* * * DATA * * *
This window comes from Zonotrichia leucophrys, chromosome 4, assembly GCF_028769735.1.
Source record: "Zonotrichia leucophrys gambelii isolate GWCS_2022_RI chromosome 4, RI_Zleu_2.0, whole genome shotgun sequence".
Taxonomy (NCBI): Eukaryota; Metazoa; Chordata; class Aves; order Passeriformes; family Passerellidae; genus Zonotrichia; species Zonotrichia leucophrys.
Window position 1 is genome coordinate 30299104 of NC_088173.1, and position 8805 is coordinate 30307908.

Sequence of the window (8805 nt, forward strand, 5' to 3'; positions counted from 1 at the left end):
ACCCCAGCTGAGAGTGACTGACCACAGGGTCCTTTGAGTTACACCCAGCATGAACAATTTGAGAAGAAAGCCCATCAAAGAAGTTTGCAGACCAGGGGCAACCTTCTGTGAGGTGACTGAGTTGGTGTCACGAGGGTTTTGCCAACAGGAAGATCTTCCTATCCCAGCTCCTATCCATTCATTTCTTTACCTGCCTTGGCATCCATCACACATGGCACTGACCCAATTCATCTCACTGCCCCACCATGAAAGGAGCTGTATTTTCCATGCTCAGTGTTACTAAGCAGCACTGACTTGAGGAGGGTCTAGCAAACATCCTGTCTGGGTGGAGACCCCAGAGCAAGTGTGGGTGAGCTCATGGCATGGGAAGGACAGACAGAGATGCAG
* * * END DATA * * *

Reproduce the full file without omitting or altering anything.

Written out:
This window comes from Zonotrichia leucophrys, chromosome 4, assembly GCF_028769735.1.
Source record: "Zonotrichia leucophrys gambelii isolate GWCS_2022_RI chromosome 4, RI_Zleu_2.0, whole genome shotgun sequence".
Taxonomy (NCBI): Eukaryota; Metazoa; Chordata; class Aves; order Passeriformes; family Passerellidae; genus Zonotrichia; species Zonotrichia leucophrys.
Window position 1 is genome coordinate 30299104 of NC_088173.1, and position 8805 is coordinate 30307908.

Sequence of the window (8805 nt, forward strand, 5' to 3'; positions counted from 1 at the left end):
ACCCCAGCTGAGAGTGACTGACCACAGGGTCCTTTGAGTTACACCCAGCATGAACAATTTGAGAAGAAAGCCCATCAAAGAAGTTTGCAGACCAGGGGCAACCTTCTGTGAGGTGACTGAGTTGGTGTCACGAGGGTTTTGCCAACAGGAAGATCTTCCTATCCCAGCTCCTATCCATTCATTTCTTTACCTGCCTTGGCATCCATCACACATGGCACTGACCCAATTCATCTCACTGCCCCACCATGAAAGGAGCTGTATTTTCCATGCTCAGTGTTACTAAGCAGCACTGACTTGAGGAGGGTCTAGCAAACATCCTGTCTGGGTGGAGACCCCAGAGCAAGTGTGGGTGAGCTCATGGCATGGGAAGGACAGACAGAGATGCAG